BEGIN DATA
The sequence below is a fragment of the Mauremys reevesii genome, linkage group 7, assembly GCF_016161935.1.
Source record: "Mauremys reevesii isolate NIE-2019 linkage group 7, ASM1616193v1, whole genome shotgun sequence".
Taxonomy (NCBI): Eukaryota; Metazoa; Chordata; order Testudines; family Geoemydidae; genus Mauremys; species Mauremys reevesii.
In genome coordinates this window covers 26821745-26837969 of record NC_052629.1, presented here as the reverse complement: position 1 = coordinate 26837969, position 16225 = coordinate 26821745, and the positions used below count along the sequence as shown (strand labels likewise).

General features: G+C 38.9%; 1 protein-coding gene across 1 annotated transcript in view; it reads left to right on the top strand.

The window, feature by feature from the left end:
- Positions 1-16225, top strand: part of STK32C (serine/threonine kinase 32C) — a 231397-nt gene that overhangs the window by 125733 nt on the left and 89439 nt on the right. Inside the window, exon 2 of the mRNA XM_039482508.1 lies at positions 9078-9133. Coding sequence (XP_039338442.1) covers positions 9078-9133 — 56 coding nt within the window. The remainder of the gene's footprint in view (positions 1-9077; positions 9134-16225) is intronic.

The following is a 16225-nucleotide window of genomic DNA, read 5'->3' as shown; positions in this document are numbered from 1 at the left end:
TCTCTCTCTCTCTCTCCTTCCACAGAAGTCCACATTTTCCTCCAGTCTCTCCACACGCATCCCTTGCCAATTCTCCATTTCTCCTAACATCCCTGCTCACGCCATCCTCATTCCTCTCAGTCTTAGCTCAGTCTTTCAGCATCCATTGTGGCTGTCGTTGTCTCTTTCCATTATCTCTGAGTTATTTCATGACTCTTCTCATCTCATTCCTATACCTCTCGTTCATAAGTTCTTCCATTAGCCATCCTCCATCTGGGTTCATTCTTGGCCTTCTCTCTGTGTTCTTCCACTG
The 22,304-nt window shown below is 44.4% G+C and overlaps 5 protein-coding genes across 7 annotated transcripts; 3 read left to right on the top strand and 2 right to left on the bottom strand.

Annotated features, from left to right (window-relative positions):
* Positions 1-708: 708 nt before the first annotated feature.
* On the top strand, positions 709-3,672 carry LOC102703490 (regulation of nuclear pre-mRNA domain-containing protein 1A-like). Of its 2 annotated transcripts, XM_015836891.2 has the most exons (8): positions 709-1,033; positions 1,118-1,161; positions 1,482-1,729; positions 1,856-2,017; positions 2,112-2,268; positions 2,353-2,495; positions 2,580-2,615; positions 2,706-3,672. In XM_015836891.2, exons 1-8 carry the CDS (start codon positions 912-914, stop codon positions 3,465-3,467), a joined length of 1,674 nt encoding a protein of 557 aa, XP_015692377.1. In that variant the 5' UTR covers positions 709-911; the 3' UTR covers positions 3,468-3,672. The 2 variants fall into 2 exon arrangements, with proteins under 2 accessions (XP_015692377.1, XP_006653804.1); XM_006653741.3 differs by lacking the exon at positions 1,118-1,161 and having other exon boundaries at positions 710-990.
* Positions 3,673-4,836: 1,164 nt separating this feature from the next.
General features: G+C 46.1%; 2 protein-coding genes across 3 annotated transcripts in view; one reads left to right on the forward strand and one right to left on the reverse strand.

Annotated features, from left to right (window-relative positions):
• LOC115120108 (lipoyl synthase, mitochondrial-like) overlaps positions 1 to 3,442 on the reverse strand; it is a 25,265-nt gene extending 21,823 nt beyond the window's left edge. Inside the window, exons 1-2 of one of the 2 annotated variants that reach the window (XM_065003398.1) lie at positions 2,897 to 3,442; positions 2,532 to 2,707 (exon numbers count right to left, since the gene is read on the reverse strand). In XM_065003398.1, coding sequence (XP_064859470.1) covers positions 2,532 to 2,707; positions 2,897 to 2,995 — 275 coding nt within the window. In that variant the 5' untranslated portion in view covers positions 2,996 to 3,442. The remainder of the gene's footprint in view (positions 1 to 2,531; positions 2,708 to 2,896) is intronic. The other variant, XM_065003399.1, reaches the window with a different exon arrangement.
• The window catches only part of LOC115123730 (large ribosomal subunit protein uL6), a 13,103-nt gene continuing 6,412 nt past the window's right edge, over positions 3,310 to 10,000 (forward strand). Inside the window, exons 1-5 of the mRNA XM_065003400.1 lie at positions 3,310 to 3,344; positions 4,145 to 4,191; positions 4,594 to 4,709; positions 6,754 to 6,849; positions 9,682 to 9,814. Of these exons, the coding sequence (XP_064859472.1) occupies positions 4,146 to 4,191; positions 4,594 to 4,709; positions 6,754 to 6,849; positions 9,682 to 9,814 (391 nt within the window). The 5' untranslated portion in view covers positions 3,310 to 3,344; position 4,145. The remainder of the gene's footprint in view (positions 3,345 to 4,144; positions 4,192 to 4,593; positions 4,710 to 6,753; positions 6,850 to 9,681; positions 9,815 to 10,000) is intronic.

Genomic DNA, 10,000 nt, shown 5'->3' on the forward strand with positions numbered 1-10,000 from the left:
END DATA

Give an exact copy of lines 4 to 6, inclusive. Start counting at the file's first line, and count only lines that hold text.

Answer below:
In genome coordinates this window covers 26821745-26837969 of record NC_052629.1, presented here as the reverse complement: position 1 = coordinate 26837969, position 16225 = coordinate 26821745, and the positions used below count along the sequence as shown (strand labels likewise).

General features: G+C 38.9%; 1 protein-coding gene across 1 annotated transcript in view; it reads left to right on the top strand.

The window, feature by feature from the left end: